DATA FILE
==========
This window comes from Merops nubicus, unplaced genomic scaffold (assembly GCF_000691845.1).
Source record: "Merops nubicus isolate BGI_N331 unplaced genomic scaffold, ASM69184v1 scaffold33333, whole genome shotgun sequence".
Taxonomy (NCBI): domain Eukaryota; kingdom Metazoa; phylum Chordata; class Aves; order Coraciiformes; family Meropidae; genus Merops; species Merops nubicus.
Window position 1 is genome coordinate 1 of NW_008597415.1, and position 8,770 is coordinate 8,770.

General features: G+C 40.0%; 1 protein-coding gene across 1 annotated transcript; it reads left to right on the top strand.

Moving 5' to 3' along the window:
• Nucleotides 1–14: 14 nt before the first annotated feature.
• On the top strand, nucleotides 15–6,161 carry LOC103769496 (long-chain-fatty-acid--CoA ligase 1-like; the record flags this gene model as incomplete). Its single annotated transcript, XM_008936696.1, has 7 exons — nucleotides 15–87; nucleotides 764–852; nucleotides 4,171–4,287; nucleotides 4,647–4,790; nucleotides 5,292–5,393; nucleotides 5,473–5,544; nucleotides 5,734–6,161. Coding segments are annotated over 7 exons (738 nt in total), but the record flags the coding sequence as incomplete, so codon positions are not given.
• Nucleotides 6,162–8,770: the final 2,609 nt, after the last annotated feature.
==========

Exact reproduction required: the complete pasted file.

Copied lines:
This window comes from Merops nubicus, unplaced genomic scaffold (assembly GCF_000691845.1).
Source record: "Merops nubicus isolate BGI_N331 unplaced genomic scaffold, ASM69184v1 scaffold33333, whole genome shotgun sequence".
Taxonomy (NCBI): domain Eukaryota; kingdom Metazoa; phylum Chordata; class Aves; order Coraciiformes; family Meropidae; genus Merops; species Merops nubicus.
Window position 1 is genome coordinate 1 of NW_008597415.1, and position 8,770 is coordinate 8,770.

General features: G+C 40.0%; 1 protein-coding gene across 1 annotated transcript; it reads left to right on the top strand.

Moving 5' to 3' along the window:
• Nucleotides 1–14: 14 nt before the first annotated feature.
• On the top strand, nucleotides 15–6,161 carry LOC103769496 (long-chain-fatty-acid--CoA ligase 1-like; the record flags this gene model as incomplete). Its single annotated transcript, XM_008936696.1, has 7 exons — nucleotides 15–87; nucleotides 764–852; nucleotides 4,171–4,287; nucleotides 4,647–4,790; nucleotides 5,292–5,393; nucleotides 5,473–5,544; nucleotides 5,734–6,161. Coding segments are annotated over 7 exons (738 nt in total), but the record flags the coding sequence as incomplete, so codon positions are not given.
• Nucleotides 6,162–8,770: the final 2,609 nt, after the last annotated feature.